The bride's niece and flower girl, Daphne, wore an Isabel Garretón dress. Coincidentally, the fabric perfectly matched the stuffed bunnies—one blue, one white—she carried all day.

"We incorporated family members in other ways than being in the bridal party," says Gretchen. "Kevin’s sister-in-law did a reading, as did my cousin. My sister-in-law walked our flower girl and ring bearer down the aisle. My two brothers walked my mom down the aisle."

The couple invited 250 people, gathered in front of Diego Rivera's massive Detroit Industry murals to witness their ceremony in the round. Greenery and candles adorned the already stunning space.

The bride's father walked her down the aisle, and the couple's close friend officiated the ceremony.

"It felt so special being surrounded by our friends," says Gretchen, who loved their wedding planner's idea of a circular ceremony structure. She and Kevin stood on a raised platform in the middle of their loved ones.

When the time came to exchange vows, their officiant stepped back to allow the couple to whisper them in private. "The silent vows were our way of keeping a part of the ceremony just for ourselves," she says. "No one was expecting it, and my dad even thought something had gone wrong with the sound!"

But their vows were indeed official, and everyone was soon moving through galleries and into the Great Hall for dinner.

But first: The newlyweds slipped outside for an epic portrait in front of the museum's historic facade.

Guests migrated to Kresge Court for cocktail hour, where they munched on tuna tartare with avocado and compressed watermelon. The couple curated a playlist of some of their favorite tunes, including the Destroyer album they listened to on their first date.

Before dinner, guests found their table assignments on calligraphed cards (attached to etched brass numbers!) adorned to a wall of boxwood.

The couple took a minute to tour the space (and take in their handiwork!) before everyone joined them inside.

In the Great Hall, plants hung above tables to create an intimate atmosphere inside the immense Beaux-Arts building. "It felt like we were in a secret garden," the bride says.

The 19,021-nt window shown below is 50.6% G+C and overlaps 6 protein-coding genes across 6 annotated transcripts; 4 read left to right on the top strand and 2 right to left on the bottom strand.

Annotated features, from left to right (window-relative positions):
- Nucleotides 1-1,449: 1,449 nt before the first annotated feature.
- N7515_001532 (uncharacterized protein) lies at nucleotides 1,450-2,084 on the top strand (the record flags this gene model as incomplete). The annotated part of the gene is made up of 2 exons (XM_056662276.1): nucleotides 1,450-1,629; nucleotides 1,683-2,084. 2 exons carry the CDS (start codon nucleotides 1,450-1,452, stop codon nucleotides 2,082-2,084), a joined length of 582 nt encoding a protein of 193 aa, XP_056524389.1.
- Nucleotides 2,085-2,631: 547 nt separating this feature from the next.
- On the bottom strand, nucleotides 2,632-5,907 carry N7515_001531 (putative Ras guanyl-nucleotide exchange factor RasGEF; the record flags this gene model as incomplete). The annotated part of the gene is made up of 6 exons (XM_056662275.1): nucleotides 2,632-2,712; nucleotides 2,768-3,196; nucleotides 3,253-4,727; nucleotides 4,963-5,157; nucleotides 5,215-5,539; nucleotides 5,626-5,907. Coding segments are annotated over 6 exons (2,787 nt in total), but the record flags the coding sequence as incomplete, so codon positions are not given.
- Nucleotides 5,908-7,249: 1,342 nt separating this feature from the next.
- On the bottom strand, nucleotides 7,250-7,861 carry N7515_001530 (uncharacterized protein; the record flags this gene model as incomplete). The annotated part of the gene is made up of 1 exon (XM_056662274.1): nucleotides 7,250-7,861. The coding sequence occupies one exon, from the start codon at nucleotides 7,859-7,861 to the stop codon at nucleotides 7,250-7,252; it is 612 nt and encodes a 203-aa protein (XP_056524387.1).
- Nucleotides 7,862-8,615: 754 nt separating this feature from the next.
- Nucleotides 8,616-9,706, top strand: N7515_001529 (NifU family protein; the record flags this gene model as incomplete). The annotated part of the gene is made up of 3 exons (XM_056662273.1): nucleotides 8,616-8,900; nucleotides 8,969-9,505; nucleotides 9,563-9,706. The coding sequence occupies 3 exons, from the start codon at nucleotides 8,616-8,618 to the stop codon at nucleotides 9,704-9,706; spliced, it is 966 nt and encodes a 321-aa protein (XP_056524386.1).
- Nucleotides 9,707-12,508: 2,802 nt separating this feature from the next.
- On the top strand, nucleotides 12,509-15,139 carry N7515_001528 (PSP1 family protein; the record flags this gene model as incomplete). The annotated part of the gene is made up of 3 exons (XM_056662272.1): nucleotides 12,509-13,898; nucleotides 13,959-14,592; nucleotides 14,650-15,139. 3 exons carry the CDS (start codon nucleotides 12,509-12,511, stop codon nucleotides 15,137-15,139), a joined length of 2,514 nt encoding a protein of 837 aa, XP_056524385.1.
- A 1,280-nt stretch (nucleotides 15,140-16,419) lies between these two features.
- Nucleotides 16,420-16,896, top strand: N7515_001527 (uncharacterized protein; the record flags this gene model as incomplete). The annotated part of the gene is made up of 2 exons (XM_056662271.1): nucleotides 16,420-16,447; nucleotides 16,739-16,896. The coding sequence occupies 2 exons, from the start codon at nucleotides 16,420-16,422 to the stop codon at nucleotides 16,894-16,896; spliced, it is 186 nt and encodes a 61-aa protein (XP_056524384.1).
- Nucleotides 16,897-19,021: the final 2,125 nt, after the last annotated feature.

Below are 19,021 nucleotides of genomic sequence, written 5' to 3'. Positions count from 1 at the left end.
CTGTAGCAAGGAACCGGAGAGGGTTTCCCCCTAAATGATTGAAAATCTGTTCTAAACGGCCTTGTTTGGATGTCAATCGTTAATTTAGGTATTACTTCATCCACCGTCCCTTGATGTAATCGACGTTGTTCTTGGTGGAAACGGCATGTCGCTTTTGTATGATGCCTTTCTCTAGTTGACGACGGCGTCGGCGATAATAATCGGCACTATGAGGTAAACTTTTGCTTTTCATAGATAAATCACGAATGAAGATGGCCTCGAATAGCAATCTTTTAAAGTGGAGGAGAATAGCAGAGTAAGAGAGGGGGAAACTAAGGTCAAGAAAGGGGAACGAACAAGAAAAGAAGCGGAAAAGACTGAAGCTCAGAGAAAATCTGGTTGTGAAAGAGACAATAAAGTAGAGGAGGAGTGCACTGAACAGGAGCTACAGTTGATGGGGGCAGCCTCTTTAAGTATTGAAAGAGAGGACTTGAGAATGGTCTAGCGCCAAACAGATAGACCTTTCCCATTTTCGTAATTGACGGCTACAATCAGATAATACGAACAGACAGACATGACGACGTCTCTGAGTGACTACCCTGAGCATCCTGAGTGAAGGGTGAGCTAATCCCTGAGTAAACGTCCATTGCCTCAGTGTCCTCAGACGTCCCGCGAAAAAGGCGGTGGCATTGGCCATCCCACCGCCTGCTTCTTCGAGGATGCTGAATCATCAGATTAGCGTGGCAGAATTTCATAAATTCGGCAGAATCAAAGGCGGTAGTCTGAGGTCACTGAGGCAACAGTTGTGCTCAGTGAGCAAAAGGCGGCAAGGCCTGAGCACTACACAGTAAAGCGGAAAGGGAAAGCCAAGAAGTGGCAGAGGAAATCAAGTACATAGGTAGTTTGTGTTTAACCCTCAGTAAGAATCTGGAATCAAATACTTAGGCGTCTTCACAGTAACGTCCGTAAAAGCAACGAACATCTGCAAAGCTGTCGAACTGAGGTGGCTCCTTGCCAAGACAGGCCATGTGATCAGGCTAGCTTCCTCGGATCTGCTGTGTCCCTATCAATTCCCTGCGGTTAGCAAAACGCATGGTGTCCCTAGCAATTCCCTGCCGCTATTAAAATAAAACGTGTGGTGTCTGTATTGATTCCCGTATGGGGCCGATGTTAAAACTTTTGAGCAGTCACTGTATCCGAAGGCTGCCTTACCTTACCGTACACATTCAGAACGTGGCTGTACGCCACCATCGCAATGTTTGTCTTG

The couple relied on greens and soft florals, combined with mixed materials and fabrics to exude an elegant, minimalist aesthetic for the reception. "We wanted to bring some of our style from our own home to this portion of the night, with a soft and modern inspiration," says Gretchen.

Gretchen and Kevin used two different styles of tables—bare wooden farm tables and square versions adorned with grey tablecloths and a soft white table runner. Candles and low flowers made up the tablescape, along with contemporary dinnerware. Strips of leather were attached to the rich blue napkins to denote each guest's seat.

"It felt like an intimate setting with all of our favorite people," Gretchen says of the three-course dinner. The couple served caprese salad, sea bass with black lentil ragu, and prime filet fiorentina.

The couple's three-tiered marble cake was topped with flowers, fresh berries, and vanilla icing.

The night ended with a surprise planned by Gretchen's parents. "My dad selected 'Dancing in the Street' for our father-daughter dance, which seemed like an odd song choice," she says. But it all made sense when the band started playing the tune and the couple's officiant invited everyone to dance outside the museum. Kevin's grandmother, Betty, was front-and-center. "She loves to dance, and she was on the dance floor all night," says Gretchen. "The people making the tunnel are her children, grandchildren, and family friends—and I believe that is Kevin pushing her through!"

One of Gretchen's bridesmaids sang a rendition of "Nothing Can Change This Love" by Sam Cooke for the couple's first dance. And at 1:30 a.m., the wedding party even broke into a boys vs. girls dance-off. "It was really cool, and fun, and special," says Gretchen. "We had a blast!"